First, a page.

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https://homeofficemedia.blog.gov.uk/2021/05/14/windrush-compensation-scheme-factsheet-may-2021/

Windrush Compensation Scheme factsheet - May 2021

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The Windrush generation were wronged by successive governments. To help right those wrongs, the Home Office has put in place a range of initiatives.

Windrush Compensation Scheme

The Windrush Compensation Scheme was launched on 3 April 2019 and will be open for claims until at least 2 April 2023.

You may be able to claim compensation if you suffered losses because you could not show that you had a right to live in the UK.

Since April 2019 the Scheme has offered or paid almost £30 million in compensation to members of the Windrush generation.

On 27 May the Home Office published the latest set of data on the Scheme which covers the period to the end of April 2021.

During the month of April, the Home Office paid out over £6.2 million in compensation.

To the end of April:

  • More than £20.4 million in compensation has been paid across 687 claims.
  • In addition, over £9 million has been offered in compensation, awaiting acceptance or pending review.
  • More than £29.5 million has been paid or offered in compensation awards.

On 14 December 2020 the Home Office announced an overhaul of the Scheme to ensure that people receive significantly more money, much more quickly.

We increased the minimum award under the Impact on Life category to £10,000. This is forty times the previous minimum award under this category and will be paid as a new early preliminary payment as soon as someone applying on their own behalf or on behalf of a deceased relative can show any impact on their life under the terms of the Scheme. They do not need to wait for their whole application to be assessed.

We also increased the value of awards for Impact on Life at every level so everyone will be paid more in this category, with the maximum award increasing from £10,000 to £100,000 (with options for even higher awards in exceptional circumstances).

Within six weeks of the changes being announced, the Home Office had offered more in compensation than in the first 19 months of the Scheme rising £6.17 million to more than £12 million at the end of January 2021.

Total payments have also risen rapidly since the changes were announced. In the first four months of 2021, the Home Office paid more than six times the total amount previously distributed throughout the lifetime of the scheme, which began in April 2019.

Prior to the overhaul, the Scheme offered an average of £294,000 per month. Since the changes made in December, the Scheme has offered an average of £5.8 million per month.

The Scheme was designed with the independent oversight of Martin Forde QC, in close consultation with those who had been affected, to be as comprehensive and easy to use as possible. As a result, people should not require legal assistance to make a claim.

For those who do need support, the Home Office has funded an organisation to provide free, independent claimant assistance to individuals for the duration of the Scheme. We Are Digital started providing this service from the first quarter of 2021.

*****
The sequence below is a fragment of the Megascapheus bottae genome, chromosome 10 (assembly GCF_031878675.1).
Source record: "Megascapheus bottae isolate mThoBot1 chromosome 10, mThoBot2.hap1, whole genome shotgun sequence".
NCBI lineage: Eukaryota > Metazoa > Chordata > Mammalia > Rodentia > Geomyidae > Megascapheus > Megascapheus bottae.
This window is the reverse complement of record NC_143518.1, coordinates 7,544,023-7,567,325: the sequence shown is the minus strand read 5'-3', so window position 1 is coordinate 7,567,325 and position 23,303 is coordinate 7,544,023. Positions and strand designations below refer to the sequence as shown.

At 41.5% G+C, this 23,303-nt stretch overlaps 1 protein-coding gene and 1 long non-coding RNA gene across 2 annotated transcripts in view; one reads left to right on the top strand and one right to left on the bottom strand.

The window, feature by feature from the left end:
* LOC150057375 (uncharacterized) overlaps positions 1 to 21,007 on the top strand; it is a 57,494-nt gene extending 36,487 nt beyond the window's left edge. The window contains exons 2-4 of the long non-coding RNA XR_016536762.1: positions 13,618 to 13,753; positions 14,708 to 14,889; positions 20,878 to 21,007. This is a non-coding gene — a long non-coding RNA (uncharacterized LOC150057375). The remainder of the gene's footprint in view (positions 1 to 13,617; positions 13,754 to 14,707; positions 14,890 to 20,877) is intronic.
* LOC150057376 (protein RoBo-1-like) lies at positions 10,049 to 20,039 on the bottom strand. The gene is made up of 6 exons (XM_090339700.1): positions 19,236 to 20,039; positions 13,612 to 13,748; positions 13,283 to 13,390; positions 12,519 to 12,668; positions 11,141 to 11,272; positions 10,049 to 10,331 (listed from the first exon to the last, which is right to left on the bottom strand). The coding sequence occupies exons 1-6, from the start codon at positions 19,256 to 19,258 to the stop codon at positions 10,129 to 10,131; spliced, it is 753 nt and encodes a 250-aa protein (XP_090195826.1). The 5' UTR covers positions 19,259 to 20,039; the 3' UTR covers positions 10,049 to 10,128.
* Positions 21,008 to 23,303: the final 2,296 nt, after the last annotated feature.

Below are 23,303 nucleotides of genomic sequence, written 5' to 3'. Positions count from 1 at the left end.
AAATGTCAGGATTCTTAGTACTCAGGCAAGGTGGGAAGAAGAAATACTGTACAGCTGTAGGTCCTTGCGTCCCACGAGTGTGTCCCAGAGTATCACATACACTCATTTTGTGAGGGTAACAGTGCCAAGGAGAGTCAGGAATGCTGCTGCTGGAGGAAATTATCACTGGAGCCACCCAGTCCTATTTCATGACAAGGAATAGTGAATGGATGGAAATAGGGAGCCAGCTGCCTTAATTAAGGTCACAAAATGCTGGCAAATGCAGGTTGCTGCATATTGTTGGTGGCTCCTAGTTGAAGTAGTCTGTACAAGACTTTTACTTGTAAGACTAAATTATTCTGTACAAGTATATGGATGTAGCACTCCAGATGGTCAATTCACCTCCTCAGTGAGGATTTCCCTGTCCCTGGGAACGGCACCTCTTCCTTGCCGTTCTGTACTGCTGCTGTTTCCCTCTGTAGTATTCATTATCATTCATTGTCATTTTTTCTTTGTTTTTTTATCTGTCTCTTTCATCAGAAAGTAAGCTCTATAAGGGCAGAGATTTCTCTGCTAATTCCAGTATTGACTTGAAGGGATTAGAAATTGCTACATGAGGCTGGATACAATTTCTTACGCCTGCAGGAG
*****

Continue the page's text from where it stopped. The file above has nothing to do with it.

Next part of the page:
Compensation payments are made as quickly as possible, but each person’s claim is deeply personal and deserves to be processed with the utmost care and sensitivity so that the maximum payment can be made to them.

Individuals must accept their offer of compensation before it can be paid, or, if they are dissatisfied, they can ask for a review.

This is first through an internal review and, if someone remains dissatisfied, through an independent review by the Adjudicator’s Office.

Urgent and exceptional cases

In December 2018, the Home Office established an Urgent and Exceptional Payments process for those members of the Windrush generation who had an urgent and exceptional need in advance of the Windrush Compensation Scheme.

The process remains open for those who need it. The total value of the payments approved to date is £46,795.08.

But this is just one way we help those in urgent need. There is also a dedicated Vulnerable Persons Team (VPT) to provide help and advice for more vulnerable people. This service also helps people:

  • with support and advice on accessing mainstream benefits
  • get support and advice on housing

To the end of March, the VPT has provided support to 1,438 individuals including:

  • 364 referrals to Department for Work and Pensions in relation to fresh claims and reinstatement of benefits
  • 265 individuals given advice and support on issues relating to housing

Supporting people to settle their status in the UK and outreach

Windrush Scheme

On 16 April 2018, the Home Office established the Windrush Taskforce, now known as the Help Team, to ensure members of the Windrush generation could get the documentation they need to prove their right to be in the UK.

Over 13,300 documents have been provided to more than 12,500 individuals confirming their status or British citizenship.

To help people apply for documentation, the Taskforce has attended over 80 surgeries in person at places of worship, care homes and community centres, across the UK since 2018.

Windrush Cross-Government Working Group